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• Thursday, April 30th, 2020
making a dovetail marker

The process I used to construct these markers ensured their accuracy.

I used bubinga but many dense, fine-grained hardwoods such as hard maple would do fine. Start with a 1 3/8″-thick, flat board without internal stresses, at least 12″ long and 5″ wide for safety, with a straight, squared long grain edge.

Using appropriate safety precautions, make a 1″ x 1″ rabbet on the long grain edge. I used many shallow passes with a 1″ diameter straight bit on the router table, finishing with a light pass over the entirety of the inside surface.

On the table saw, rip away a 1 1/2″ strip containing the rabbet. 

For safety and accuracy, short pieces – the markers themselves – will be cut on the table saw from this long work piece.

Two principles guide the process. We want to work with the rabbet always facing the blade to eliminate even the minor tear out that can occur at the trailing edge of a cross cut. This keeps the inside edges of the marker crisp. This also keeps the work piece stable against the fence.  

We also do not want to reset the miter gauge in case there is even the slightest inconsistency from the right side to the left side settings.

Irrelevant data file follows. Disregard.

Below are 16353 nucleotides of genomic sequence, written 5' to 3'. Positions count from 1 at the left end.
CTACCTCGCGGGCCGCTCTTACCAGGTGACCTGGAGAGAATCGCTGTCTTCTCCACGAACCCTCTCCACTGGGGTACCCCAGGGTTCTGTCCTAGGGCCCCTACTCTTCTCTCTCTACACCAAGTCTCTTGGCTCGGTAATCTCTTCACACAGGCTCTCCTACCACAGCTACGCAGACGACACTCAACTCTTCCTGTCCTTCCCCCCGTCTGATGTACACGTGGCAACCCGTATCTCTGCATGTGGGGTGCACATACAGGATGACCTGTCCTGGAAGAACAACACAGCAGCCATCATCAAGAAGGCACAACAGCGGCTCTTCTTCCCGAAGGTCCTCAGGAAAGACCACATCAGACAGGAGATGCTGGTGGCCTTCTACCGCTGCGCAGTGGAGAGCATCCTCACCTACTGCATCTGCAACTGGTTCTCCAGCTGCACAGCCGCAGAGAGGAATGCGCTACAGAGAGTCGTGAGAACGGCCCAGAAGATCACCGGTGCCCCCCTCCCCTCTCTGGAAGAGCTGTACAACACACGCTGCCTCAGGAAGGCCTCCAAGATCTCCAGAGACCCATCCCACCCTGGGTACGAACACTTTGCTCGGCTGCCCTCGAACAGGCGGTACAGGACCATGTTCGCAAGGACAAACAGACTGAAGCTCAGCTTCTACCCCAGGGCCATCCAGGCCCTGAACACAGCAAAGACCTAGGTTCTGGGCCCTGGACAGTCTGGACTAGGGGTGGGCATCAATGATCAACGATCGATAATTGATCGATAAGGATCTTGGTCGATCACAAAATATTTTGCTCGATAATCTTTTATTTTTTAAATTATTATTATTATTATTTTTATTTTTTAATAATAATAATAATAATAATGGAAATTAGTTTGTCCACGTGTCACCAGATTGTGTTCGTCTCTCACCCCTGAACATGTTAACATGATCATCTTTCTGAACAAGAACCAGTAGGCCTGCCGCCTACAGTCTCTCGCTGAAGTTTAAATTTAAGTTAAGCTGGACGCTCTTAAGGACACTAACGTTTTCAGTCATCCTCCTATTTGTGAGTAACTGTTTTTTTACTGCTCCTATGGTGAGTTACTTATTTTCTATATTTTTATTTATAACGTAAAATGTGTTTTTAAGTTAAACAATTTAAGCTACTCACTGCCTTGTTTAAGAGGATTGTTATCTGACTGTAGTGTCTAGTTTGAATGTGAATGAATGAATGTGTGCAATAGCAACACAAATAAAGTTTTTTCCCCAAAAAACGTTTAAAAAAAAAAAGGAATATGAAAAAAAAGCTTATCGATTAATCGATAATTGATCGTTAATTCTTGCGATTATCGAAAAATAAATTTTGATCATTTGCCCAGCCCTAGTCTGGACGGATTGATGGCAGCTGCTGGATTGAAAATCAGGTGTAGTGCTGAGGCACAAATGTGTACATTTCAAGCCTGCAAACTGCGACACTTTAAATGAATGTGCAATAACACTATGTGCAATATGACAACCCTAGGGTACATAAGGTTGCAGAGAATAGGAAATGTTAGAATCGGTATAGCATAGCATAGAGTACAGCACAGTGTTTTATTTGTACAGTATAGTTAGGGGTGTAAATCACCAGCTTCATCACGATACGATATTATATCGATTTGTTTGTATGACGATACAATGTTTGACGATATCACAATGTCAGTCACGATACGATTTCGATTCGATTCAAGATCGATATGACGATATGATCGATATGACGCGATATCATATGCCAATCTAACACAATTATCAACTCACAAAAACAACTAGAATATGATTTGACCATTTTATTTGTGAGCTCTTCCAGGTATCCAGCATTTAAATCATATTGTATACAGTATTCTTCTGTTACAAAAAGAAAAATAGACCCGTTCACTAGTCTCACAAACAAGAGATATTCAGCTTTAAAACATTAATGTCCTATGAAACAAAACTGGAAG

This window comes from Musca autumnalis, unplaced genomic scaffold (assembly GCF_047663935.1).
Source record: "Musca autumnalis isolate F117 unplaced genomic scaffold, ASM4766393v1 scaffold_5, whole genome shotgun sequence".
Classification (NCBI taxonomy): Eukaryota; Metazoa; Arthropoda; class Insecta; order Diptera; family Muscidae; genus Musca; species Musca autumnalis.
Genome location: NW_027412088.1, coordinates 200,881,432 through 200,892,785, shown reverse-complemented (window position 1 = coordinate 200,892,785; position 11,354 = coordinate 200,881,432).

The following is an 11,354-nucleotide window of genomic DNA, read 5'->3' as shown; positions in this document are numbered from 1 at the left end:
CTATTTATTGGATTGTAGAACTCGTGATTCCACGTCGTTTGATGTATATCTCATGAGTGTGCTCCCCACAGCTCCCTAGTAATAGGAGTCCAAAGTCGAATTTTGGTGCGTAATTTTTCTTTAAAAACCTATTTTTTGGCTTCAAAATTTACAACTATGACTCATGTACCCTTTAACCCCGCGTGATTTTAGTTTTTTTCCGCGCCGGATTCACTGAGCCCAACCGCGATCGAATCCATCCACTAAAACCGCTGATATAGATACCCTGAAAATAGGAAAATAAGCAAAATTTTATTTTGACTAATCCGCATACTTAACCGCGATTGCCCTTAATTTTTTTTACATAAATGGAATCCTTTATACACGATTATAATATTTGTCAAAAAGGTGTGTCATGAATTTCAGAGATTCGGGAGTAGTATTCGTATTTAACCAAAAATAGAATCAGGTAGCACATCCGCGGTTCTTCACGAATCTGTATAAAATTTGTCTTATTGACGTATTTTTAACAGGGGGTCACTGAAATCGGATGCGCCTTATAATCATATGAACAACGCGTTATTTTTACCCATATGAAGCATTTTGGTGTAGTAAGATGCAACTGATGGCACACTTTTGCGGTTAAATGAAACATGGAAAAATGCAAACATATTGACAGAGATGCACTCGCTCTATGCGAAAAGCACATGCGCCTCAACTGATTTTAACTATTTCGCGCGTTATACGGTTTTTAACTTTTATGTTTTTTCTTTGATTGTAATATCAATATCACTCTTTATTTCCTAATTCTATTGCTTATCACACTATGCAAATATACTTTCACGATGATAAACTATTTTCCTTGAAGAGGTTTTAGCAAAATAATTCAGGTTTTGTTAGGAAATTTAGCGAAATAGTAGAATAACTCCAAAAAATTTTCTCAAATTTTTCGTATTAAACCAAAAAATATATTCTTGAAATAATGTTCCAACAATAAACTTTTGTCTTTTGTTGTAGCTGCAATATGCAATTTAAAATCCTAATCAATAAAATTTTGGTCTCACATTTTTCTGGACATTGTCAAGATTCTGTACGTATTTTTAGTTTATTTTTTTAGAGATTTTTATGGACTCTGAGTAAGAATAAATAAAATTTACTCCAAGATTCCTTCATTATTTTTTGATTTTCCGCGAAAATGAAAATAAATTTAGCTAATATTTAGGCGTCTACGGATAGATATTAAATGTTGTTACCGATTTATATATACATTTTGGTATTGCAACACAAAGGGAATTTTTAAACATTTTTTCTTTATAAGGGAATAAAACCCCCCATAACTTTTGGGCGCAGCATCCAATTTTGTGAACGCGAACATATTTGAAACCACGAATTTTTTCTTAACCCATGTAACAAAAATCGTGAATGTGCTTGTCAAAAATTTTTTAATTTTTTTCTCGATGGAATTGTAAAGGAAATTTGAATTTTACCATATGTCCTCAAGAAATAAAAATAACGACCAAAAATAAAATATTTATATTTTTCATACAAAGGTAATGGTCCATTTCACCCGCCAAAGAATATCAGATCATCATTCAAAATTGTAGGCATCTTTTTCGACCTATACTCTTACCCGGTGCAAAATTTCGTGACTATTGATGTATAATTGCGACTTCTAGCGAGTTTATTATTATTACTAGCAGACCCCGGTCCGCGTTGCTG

So, prepare by making a wedge. Use the miter gauge to cross cut a squared edge on a piece of scrap or MDF. Then set the miter gauge at the desired dovetail angle and cut off a narrow wedge. Glue sandpaper to the angled edge, and to the straight edge if you don’t have sandpaper on your miter gauge fence. 

Use the wedge against the miter gauge fence, set at 90°, to cross cut the end of the work piece held against the wedge. This creates one side of the marker (as in the photo at top). Then, flip the wedge end for end, and cross cut to produce the finished marker about 1 1/4″ wide (as below).

making a dovetail marker

Check the marker with a square and bevel gauge. Both sides should be the same. Chamfer the non-working edges on the outside. Label it with the dovetail slope – I carved the numbers. The oil (non-film) finish has worked well over the years.

For reference: 5:1 = 11.3° 6:1 = 9.5° 7:1 = 8.1° 8:1 = 7.1°

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